The custodian of the Vineyard Christian Fellowship which rented space from my church was the first to seek an appointment. He was slipping in and out of sobriety. Then a young wife and member of my congregation came in. In tears she said she was ready to end her marriage because of her husband’s drinking. Then an older lady came in and poured out her worry over her son’s drinking. And so on it went. God’s power, love and way of life was manifested in the weakness of my disease. It’s not Big News, and that’s all right.

    -Lee C

  • 02/12/2015 8:20 AM | Anonymous

    Then the fever left her, and she began to serve them.” (Mark 1:31) I love the focus on serving in the gospel of Mark.  My first attempt at getting clean wasn’t successful and was short-lived. One thing about that attempt is that I don’t remember being of service, other than the chores required of me in the rehab center. On my second attempt, I prayed for the willingness and strength to do the things I needed to do to stay clean. One of those things was being of service. I was told that I couldn’t keep what I had unless I gave it away and I believed it. The fellowship I was recovering in was a young fellowship at the time in Memphis, TN, so there was plenty to do.  I came into recovery with little to no self-esteem and found right away that being of service helped me to feel better about myself and I needed to feel better! This was just one of the benefits of helping others. I wouldn't have thought in a million years that opening a door for a meeting, or making a pot of coffee, or answering a helpline call would help ME.

    I was blessed with finding a job working in an Episcopal church early in recovery. One day when opening the mail, there was a notice from the diocese about a local commission on alcohol and drugs.  I was thrilled to see that the church was interested in addiction and recovery!  After sending a message to the bishop expressing interest in this commission, I became involved in this ministry.  Along with being involved locally came news of a national organization – at the time called the National Episcopal Coalition on Alcohol and Drugs (NECAD), now Recovery Ministries of the Episcopal Church.  Now, I not only was of service in my 12-step fellowship, but in my church also! My church started setting aside one Sunday a year for education, support, prayers, and recognition of this important ministry, and still does.  Join us August 30 at Grace-St. Luke’s Church in Memphis as we welcome the Rev. Rebecca Stevens as our guest preacher and Sunday school presenter for Recovery Sunday 2015.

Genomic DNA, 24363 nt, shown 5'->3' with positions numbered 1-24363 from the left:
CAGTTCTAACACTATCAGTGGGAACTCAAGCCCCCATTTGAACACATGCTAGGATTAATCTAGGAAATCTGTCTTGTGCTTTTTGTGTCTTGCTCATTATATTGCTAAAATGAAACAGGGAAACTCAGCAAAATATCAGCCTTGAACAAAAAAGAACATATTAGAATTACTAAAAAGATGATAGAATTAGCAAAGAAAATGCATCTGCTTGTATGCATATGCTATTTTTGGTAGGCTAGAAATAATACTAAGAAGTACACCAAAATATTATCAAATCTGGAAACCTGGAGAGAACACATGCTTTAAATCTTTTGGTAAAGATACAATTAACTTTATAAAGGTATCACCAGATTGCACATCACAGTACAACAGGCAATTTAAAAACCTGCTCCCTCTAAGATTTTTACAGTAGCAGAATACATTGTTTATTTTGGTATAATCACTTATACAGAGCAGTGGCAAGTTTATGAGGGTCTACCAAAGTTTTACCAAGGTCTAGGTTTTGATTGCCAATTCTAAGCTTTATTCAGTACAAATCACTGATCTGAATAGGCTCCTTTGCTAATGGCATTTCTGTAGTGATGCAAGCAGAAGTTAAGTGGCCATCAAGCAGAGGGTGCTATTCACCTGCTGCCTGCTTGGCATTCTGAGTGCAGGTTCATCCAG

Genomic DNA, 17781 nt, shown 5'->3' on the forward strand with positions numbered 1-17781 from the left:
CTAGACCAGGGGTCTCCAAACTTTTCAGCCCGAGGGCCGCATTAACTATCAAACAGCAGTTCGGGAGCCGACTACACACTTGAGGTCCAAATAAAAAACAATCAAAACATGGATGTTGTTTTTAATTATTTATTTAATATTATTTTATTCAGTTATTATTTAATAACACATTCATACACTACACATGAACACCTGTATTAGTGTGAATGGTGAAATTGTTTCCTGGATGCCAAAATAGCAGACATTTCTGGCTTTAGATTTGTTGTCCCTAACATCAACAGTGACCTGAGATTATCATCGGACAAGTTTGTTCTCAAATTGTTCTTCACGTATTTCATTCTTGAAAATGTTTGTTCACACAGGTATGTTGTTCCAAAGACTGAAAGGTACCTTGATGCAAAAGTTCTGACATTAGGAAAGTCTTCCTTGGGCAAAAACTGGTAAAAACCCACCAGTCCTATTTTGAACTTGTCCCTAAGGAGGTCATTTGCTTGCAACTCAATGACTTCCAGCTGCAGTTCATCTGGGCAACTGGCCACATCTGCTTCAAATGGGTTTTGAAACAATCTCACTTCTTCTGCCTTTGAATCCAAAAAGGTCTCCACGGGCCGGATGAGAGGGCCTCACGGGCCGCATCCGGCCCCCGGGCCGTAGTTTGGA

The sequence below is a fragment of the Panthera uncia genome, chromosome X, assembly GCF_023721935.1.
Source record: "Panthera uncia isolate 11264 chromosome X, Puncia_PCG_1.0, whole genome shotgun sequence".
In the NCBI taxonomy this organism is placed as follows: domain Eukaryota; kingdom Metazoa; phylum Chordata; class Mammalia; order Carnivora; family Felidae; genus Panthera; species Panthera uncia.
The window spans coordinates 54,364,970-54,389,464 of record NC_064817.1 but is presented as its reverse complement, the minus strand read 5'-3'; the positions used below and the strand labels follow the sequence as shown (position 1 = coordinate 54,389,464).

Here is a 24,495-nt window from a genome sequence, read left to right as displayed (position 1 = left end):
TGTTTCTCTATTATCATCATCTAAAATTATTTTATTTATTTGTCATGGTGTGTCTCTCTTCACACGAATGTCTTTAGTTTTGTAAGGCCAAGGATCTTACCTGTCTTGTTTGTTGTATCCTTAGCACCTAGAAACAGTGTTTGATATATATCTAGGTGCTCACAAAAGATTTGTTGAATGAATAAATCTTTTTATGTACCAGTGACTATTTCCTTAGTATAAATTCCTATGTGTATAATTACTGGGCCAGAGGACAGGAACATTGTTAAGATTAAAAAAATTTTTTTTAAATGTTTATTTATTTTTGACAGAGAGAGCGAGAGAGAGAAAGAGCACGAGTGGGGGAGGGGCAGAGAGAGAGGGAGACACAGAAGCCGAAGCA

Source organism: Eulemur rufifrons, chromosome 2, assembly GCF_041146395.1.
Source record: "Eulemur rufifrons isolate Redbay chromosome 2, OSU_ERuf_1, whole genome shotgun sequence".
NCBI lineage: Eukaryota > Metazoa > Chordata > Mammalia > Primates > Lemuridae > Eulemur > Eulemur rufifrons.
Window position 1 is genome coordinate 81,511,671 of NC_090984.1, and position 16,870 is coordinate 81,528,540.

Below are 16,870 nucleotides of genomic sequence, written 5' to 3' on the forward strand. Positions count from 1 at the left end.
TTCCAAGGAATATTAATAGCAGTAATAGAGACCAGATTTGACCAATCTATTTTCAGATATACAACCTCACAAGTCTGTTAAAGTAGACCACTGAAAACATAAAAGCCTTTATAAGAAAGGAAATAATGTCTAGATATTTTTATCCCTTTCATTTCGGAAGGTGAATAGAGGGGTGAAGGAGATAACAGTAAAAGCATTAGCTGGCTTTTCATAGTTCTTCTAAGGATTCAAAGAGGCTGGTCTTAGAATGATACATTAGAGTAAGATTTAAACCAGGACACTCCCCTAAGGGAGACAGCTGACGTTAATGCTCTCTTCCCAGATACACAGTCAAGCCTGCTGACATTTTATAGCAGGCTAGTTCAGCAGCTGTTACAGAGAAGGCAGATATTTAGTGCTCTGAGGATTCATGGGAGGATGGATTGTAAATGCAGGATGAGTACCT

The motivation to continue this work has not always come easy.  But when I remember that being of service in my church in this way can be a matter of life and death, I am grateful for the opportunity to continue this work. We, the church, can plant seeds that will bring others out of the bondage of physical, mental, and spiritual addiction - from a life of jails, institutions, and death - and into a life worth living -- a life filled with faith, hope, love, and freedom.